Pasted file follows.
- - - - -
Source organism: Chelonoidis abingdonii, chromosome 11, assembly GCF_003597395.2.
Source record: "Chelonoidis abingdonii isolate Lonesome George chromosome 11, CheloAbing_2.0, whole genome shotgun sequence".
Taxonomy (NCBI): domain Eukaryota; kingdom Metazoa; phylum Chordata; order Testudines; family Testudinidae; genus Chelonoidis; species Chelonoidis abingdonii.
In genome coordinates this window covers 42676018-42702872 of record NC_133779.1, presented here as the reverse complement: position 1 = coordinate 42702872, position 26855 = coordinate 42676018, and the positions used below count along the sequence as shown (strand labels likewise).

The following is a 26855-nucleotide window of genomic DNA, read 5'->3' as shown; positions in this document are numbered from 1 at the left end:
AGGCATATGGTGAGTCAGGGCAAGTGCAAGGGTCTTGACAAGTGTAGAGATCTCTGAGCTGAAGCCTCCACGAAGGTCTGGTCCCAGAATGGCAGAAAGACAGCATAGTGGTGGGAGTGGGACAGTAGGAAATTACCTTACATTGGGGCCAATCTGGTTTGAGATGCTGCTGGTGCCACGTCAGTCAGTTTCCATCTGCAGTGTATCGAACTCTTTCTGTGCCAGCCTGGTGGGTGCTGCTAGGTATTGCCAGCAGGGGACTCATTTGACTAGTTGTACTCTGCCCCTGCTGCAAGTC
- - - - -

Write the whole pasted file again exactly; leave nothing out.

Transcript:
Source organism: Chelonoidis abingdonii, chromosome 11, assembly GCF_003597395.2.
Source record: "Chelonoidis abingdonii isolate Lonesome George chromosome 11, CheloAbing_2.0, whole genome shotgun sequence".
Taxonomy (NCBI): domain Eukaryota; kingdom Metazoa; phylum Chordata; order Testudines; family Testudinidae; genus Chelonoidis; species Chelonoidis abingdonii.
In genome coordinates this window covers 42676018-42702872 of record NC_133779.1, presented here as the reverse complement: position 1 = coordinate 42702872, position 26855 = coordinate 42676018, and the positions used below count along the sequence as shown (strand labels likewise).

The following is a 26855-nucleotide window of genomic DNA, read 5'->3' as shown; positions in this document are numbered from 1 at the left end:
AGGCATATGGTGAGTCAGGGCAAGTGCAAGGGTCTTGACAAGTGTAGAGATCTCTGAGCTGAAGCCTCCACGAAGGTCTGGTCCCAGAATGGCAGAAAGACAGCATAGTGGTGGGAGTGGGACAGTAGGAAATTACCTTACATTGGGGCCAATCTGGTTTGAGATGCTGCTGGTGCCACGTCAGTCAGTTTCCATCTGCAGTGTATCGAACTCTTTCTGTGCCAGCCTGGTGGGTGCTGCTAGGTATTGCCAGCAGGGGACTCATTTGACTAGTTGTACTCTGCCCCTGCTGCAAGTC